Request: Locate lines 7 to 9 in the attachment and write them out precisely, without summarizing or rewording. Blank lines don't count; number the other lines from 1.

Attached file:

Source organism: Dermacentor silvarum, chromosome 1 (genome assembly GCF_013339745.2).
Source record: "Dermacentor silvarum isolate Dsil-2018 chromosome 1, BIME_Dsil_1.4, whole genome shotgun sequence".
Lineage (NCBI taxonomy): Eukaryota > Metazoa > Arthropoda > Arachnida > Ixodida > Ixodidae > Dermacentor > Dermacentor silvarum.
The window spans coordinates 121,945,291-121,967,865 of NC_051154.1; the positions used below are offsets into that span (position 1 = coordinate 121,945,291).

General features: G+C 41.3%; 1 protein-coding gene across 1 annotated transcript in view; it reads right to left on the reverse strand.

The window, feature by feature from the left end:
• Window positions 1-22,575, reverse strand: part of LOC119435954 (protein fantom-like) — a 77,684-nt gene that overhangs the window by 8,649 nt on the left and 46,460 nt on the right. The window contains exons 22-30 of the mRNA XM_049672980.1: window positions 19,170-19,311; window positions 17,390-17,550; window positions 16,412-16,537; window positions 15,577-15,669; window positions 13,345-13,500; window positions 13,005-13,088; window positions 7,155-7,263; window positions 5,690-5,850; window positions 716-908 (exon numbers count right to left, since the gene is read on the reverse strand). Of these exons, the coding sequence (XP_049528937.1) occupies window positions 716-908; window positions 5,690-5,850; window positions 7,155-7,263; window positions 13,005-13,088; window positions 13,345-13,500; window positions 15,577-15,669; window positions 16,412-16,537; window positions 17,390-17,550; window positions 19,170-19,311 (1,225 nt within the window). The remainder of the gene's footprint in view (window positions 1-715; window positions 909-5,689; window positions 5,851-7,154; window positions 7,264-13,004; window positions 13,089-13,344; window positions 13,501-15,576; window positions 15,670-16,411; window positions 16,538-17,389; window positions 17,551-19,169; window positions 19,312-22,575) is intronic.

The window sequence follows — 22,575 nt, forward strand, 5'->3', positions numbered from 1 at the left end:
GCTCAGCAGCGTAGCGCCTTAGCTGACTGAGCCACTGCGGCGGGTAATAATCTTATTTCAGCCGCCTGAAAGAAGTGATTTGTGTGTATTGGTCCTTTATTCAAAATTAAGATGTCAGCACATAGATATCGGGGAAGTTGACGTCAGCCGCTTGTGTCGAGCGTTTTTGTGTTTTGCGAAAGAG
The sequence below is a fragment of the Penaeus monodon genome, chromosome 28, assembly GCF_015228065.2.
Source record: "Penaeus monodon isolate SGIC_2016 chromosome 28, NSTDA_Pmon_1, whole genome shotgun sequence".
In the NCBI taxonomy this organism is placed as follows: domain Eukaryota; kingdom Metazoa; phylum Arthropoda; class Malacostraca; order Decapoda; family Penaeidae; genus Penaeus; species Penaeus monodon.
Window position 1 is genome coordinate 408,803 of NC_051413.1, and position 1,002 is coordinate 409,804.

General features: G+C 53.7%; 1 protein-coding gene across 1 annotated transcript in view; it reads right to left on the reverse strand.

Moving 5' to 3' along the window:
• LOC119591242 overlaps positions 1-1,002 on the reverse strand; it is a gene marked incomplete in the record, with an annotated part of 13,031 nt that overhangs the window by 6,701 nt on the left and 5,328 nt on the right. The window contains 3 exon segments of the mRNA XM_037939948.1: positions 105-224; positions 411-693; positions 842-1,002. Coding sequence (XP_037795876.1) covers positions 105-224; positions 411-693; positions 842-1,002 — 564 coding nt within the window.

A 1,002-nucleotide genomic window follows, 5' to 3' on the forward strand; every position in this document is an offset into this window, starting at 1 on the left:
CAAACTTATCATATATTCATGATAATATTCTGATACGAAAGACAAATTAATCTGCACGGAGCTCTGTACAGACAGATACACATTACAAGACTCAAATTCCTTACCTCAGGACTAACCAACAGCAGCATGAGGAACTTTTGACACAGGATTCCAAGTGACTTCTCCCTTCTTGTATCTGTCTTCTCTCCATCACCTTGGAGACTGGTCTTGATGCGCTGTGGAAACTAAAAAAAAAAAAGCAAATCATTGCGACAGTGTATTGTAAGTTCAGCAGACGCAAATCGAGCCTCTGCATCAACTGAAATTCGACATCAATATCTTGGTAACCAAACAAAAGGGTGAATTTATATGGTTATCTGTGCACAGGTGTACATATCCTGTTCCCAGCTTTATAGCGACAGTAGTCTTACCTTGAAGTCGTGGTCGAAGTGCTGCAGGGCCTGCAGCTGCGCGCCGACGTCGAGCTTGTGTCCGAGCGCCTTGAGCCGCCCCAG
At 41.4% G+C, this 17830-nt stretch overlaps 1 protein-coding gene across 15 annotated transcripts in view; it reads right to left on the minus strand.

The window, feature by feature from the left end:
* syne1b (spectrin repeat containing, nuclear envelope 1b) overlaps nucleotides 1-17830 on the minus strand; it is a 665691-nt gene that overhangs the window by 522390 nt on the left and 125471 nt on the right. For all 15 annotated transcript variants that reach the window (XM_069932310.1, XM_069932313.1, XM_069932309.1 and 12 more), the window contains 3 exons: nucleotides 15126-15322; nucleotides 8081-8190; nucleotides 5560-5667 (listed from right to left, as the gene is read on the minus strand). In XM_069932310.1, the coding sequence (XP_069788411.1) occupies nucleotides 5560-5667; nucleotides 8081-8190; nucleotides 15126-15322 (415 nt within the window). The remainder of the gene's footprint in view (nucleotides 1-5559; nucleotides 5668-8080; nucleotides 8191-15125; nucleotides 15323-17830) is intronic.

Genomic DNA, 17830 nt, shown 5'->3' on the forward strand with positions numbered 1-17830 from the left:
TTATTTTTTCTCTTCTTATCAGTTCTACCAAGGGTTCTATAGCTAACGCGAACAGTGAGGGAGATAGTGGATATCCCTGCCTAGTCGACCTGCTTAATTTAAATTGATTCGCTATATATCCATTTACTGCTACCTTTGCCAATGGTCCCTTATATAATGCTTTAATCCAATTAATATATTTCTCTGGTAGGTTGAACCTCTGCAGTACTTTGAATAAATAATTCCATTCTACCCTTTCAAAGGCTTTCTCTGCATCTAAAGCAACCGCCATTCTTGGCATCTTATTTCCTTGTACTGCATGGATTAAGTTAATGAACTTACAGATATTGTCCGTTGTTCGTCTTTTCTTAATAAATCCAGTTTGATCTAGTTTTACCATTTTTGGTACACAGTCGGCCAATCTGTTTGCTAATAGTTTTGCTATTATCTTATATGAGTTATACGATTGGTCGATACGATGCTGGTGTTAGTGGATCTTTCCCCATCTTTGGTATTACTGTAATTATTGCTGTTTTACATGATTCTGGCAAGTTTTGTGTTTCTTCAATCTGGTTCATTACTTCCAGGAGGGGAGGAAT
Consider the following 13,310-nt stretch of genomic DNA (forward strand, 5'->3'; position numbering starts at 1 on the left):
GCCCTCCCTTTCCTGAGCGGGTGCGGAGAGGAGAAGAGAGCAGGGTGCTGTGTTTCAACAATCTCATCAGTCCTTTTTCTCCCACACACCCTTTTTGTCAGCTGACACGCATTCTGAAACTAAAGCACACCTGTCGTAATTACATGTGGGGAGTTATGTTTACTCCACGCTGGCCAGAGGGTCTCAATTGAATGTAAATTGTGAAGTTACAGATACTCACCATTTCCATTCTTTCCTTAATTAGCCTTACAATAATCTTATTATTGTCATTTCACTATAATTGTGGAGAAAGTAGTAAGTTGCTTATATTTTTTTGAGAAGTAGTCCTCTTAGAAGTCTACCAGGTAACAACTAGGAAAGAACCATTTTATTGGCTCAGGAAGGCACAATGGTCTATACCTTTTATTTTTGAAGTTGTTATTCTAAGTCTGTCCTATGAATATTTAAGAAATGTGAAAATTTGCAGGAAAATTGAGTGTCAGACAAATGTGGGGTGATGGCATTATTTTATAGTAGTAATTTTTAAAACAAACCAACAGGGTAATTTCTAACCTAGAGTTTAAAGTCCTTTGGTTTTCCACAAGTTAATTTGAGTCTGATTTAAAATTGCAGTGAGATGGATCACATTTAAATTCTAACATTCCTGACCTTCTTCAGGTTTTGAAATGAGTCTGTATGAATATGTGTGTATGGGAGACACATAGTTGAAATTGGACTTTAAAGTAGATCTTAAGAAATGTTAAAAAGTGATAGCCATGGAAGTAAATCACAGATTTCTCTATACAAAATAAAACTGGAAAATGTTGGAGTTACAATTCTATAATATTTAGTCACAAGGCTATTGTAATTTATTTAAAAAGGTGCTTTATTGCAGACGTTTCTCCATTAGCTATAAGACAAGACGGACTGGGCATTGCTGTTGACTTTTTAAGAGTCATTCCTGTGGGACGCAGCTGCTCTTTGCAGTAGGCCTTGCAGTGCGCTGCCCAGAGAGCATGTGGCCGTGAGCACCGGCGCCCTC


• Window positions 1-22,575, reverse strand: part of LOC119435954 (protein fantom-like) — a 77,684-nt gene that overhangs the window by 8,649 nt on the left and 46,460 nt on the right. The window contains exons 22-30 of the mRNA XM_049672980.1: window positions 19,170-19,311; window positions 17,390-17,550; window positions 16,412-16,537; window positions 15,577-15,669; window positions 13,345-13,500; window positions 13,005-13,088; window positions 7,155-7,263; window positions 5,690-5,850; window positions 716-908 (exon numbers count right to left, since the gene is read on the reverse strand). Of these exons, the coding sequence (XP_049528937.1) occupies window positions 716-908; window positions 5,690-5,850; window positions 7,155-7,263; window positions 13,005-13,088; window positions 13,345-13,500; window positions 15,577-15,669; window positions 16,412-16,537; window positions 17,390-17,550; window positions 19,170-19,311 (1,225 nt within the window). The remainder of the gene's footprint in view (window positions 1-715; window positions 909-5,689; window positions 5,851-7,154; window positions 7,264-13,004; window positions 13,089-13,344; window positions 13,501-15,576; window positions 15,670-16,411; window positions 16,538-17,389; window positions 17,551-19,169; window positions 19,312-22,575) is intronic.

The window sequence follows — 22,575 nt, forward strand, 5'->3', positions numbered from 1 at the left end:
GCTCAGCAGCGTAGCGCCTTAGCTGACTGAGCCACTGCGGCGGGTAATAATCTTATTTCAGCCGCCTGAAAGAAGTGATTTGTGTGTATTGGTCCTTTATTCAAAATTAAGATGTCAGCACATAGATATCGGGGAAGTTGACGTCAGCCGCTTGTGTCGAGCGTTTTTGTGTTTTGCGAAAGAG